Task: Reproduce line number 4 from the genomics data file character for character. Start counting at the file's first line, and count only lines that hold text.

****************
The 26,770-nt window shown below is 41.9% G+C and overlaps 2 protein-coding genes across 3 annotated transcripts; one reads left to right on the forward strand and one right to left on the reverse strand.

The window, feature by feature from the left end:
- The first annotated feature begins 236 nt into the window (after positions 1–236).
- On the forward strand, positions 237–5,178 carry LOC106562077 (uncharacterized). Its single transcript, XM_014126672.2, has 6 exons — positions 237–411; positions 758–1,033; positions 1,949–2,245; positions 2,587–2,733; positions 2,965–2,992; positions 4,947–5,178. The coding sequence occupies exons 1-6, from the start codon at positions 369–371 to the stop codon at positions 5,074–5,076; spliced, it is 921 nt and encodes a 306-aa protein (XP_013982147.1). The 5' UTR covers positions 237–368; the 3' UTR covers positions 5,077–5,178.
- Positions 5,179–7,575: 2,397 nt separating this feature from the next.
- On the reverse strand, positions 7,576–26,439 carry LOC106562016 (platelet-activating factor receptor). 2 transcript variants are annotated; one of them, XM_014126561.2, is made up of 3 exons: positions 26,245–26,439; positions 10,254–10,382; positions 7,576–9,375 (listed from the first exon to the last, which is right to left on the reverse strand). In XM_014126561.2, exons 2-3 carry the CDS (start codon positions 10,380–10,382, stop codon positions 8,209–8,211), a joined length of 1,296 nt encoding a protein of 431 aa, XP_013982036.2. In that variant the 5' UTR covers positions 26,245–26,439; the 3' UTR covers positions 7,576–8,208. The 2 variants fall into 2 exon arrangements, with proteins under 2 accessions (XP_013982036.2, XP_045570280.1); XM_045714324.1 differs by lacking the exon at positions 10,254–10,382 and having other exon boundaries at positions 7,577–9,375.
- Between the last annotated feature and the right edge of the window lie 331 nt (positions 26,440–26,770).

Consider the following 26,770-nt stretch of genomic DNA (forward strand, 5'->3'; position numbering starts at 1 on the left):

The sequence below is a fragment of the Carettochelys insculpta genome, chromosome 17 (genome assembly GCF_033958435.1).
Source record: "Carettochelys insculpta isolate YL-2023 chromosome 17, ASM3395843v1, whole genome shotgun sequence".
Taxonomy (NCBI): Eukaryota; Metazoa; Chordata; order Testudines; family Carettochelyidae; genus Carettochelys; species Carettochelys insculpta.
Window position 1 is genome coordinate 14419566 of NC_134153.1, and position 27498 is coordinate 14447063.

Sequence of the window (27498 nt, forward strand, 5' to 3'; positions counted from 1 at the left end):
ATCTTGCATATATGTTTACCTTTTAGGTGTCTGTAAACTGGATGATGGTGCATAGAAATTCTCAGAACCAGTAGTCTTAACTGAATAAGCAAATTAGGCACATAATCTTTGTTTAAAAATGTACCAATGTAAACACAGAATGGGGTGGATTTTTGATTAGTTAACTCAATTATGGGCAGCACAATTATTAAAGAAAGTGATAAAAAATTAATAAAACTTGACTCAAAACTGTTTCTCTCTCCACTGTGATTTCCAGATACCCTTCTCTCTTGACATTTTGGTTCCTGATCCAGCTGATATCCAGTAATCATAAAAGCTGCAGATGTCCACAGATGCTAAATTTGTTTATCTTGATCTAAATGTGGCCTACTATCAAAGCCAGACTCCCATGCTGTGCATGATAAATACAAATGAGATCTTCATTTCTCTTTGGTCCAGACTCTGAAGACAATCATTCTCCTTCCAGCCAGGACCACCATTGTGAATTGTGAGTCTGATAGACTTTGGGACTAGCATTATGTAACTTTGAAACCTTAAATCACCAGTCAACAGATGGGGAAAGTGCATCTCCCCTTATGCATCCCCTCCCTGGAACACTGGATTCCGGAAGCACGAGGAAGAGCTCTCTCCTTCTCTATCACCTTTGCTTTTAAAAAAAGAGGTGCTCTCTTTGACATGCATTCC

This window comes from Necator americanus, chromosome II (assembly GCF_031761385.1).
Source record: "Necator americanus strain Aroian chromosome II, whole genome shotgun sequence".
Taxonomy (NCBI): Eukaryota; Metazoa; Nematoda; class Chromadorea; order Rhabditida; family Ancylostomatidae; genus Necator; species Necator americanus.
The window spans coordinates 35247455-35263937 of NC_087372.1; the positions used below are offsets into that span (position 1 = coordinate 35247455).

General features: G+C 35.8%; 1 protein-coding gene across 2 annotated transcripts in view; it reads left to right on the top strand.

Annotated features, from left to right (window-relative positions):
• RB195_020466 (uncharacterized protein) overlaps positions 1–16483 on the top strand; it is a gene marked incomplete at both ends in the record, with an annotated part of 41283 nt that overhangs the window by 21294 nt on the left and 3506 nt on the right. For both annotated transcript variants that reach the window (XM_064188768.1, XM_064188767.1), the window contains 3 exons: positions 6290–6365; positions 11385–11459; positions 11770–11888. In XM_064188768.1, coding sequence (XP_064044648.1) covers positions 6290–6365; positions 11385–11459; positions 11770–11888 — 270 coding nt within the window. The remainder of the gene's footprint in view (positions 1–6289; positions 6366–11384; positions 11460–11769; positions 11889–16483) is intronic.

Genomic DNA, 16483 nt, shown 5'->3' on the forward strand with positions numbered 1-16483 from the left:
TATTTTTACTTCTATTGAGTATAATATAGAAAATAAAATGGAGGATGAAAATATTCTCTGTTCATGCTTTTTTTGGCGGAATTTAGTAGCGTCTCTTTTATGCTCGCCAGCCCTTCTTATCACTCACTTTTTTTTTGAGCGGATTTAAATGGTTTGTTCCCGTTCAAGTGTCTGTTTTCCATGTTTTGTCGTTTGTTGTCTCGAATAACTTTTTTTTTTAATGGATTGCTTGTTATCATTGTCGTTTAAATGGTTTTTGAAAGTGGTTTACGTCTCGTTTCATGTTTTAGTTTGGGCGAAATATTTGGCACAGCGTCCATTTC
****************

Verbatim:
- On the forward strand, positions 237–5,178 carry LOC106562077 (uncharacterized). Its single transcript, XM_014126672.2, has 6 exons — positions 237–411; positions 758–1,033; positions 1,949–2,245; positions 2,587–2,733; positions 2,965–2,992; positions 4,947–5,178. The coding sequence occupies exons 1-6, from the start codon at positions 369–371 to the stop codon at positions 5,074–5,076; spliced, it is 921 nt and encodes a 306-aa protein (XP_013982147.1). The 5' UTR covers positions 237–368; the 3' UTR covers positions 5,077–5,178.